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Where rice fields go, the geese are sure to follow

Fast Facts:

· Division of Ag researchers studying impact of shifting artic geese migration into Arkansas

· Decrease in Texas, Louisiana rice in early 1990’s trigger shift in patterns

· May have unforeseen implications for other waterfowl throughout the Delta

MONTICELLO, Ark. – The western edge of the Mississippi Delta, which contributes so richly to Arkansas agriculture, is well known as a prime area for hunters, with both wet marshes and flooded rice fields after the fall. But it hasn’t always necessarily been so.

Until about the early 1990’s, the migration patterns of Arctic geese — migrating over North America through the fall and into the winter — were dominated not by the Delta, but by the rich, rice-dominated farmland of East Texas and Louisiana. But as drought took hold in the South and water rights issues left growers in those areas with little choice but to move into other, less water-intensive crops, mid-continent migration patterns gradually gravitated toward eastern Arkansas.

Which raises more than a few questions.

Douglass Osborne, associate professor at the University of Arkansas at Monticello, has been leading a research team studying not only how the shift occurred, but what some of the potential adverse implications may be, as well.

“Right now, we’re in the relatively early stages of using satellite telemetry technology to learn about the distribution of the geese on the landscape.” Osborne said. “Aerial surveys are conducted during the winter, and anecdotally, we know that there’s more geese wintering in Arkansas than ever before. We’re using transmitters to understand migration patterns and winter distribution.”

Osborne and his team have about 40 years’ worth of data to work with, much of it from band and encounter data, supplied from hunters on occasions when banded birds were harvested during a hunt.

“Analyzing that data, we see that the initial shift in distribution, from Texas-Louisiana into Arkansas, occurred in the 90’s. In the early 2000’s, we see a really dramatic shift into the Arkansas Delta,” he said. At the same time so many Texas and Louisiana growers were shifting from rice to cotton, Arkansas rice growers realized that by reflooding their fields after harvest, they could in turn make a profit leasing the land to bird hunters for the season.

Osborne said the data reflect three distinct time periods over the past four decades, including a historical wintering distribution of migrating arctic geese, a transient distribution in the mid- to late-90’s, as the birds “began to dabble in Arkansas,” and the current distribution, in which the birds have essentially traded their coastal layovers for the Delta.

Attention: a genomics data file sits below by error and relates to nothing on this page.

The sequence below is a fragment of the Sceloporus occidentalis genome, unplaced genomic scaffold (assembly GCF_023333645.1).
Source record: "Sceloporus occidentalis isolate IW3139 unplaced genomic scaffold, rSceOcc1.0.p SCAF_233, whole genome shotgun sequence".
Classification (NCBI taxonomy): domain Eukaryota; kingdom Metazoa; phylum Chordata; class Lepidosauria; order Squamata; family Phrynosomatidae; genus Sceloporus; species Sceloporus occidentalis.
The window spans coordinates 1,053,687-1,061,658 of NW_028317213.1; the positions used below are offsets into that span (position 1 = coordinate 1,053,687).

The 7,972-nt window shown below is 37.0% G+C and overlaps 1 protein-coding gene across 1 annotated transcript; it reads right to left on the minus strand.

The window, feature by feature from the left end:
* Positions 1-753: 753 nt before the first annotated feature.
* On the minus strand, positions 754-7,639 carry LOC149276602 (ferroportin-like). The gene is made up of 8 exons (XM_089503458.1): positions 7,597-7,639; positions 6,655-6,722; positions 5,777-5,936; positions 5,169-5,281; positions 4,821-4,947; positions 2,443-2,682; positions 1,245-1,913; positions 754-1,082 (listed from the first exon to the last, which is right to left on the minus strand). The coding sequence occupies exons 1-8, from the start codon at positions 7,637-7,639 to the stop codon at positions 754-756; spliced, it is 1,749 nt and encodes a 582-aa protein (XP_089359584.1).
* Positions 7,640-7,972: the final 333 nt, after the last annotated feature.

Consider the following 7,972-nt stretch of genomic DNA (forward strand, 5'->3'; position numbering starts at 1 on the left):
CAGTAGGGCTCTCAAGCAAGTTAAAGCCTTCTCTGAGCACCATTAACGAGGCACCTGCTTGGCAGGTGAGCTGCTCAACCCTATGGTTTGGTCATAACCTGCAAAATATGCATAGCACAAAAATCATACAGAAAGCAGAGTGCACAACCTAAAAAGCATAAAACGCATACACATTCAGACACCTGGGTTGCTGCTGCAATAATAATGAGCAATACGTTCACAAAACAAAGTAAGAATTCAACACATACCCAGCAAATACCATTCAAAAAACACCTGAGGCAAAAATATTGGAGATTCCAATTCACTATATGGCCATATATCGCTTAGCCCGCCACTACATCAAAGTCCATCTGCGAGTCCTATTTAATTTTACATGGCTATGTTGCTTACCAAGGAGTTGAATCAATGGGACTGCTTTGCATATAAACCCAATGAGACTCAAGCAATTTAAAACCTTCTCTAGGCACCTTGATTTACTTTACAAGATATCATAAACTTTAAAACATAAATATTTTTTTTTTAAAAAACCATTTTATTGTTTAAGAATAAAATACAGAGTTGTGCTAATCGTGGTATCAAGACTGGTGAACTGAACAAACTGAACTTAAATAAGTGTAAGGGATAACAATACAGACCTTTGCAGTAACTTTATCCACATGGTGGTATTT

“Historically, these birds were migrating from the arctic tundra in the summer, through the mid-continent and toward the Gulf of Mexico, hanging out in freshwater coastal marshes, feeding on plant material in the marsh, digging up the root tubers, then bouncing out of the marsh into the surrounding agriculture,” Osborne said. “But the conversion of agriculture toward cotton in the mid-1990’s in that part of the world took water off the landscape—water that was necessary for these birds in winter.

While the increasing artic goose population may be a boon to both landowners and hunters, Osborne said there are other, long-term factors to consider.

“It’s worth asking: What is the role of these geese in the agricultural system itself,” Osborne said. “What’s their role in nutrient distribution, and seed dispersal of different weeds? Are these geese environmental pests, or do they help agriculture?

“There’s also potential impacts for other waterfowl, that historically always wintered here,” he said. “There’s upwards of 3 million white-fronted geese in the population, and 10-20 million snow geese in the population — so now that a large portion of the distribution of birds has shifted into Arkansas, what does that mean for the amount of food on the landscape, which other birds always wintered here rely on?”

Osborne said that because hunting is such a strong engine in the Arkansas economy, it behooves the state and its residents to consider such implications, including effects on the populations and reproduction of other birds competing for scarce resources.

Osborne said his research, which began about three years ago, could easily take a career’s worth of time.

“You attempt to answer one question, and it leads to about four more questions,” he said.

While his research to this point has been supported through the University of Arkansas System Division of Agriculture, Ducks Unlimited, the Canadian Wildlife Services and Environment Canada, Osborne said his team is hoping to attract underwriters for continuing research.

“Overall, the waterfowl community thinks there’s too many geese on the landscape — but what does ‘too many geese’ mean, and what impacts are they having on agricultural production in the southern portion of the range?” Osborne said. “This whole topic is a relatively unexplored area right now. There’s lots to learn about what impacts these geese may have here in the South.”

To learn about waterfowl in Arkansas, contact your local Cooperative Extension Service agent or visit


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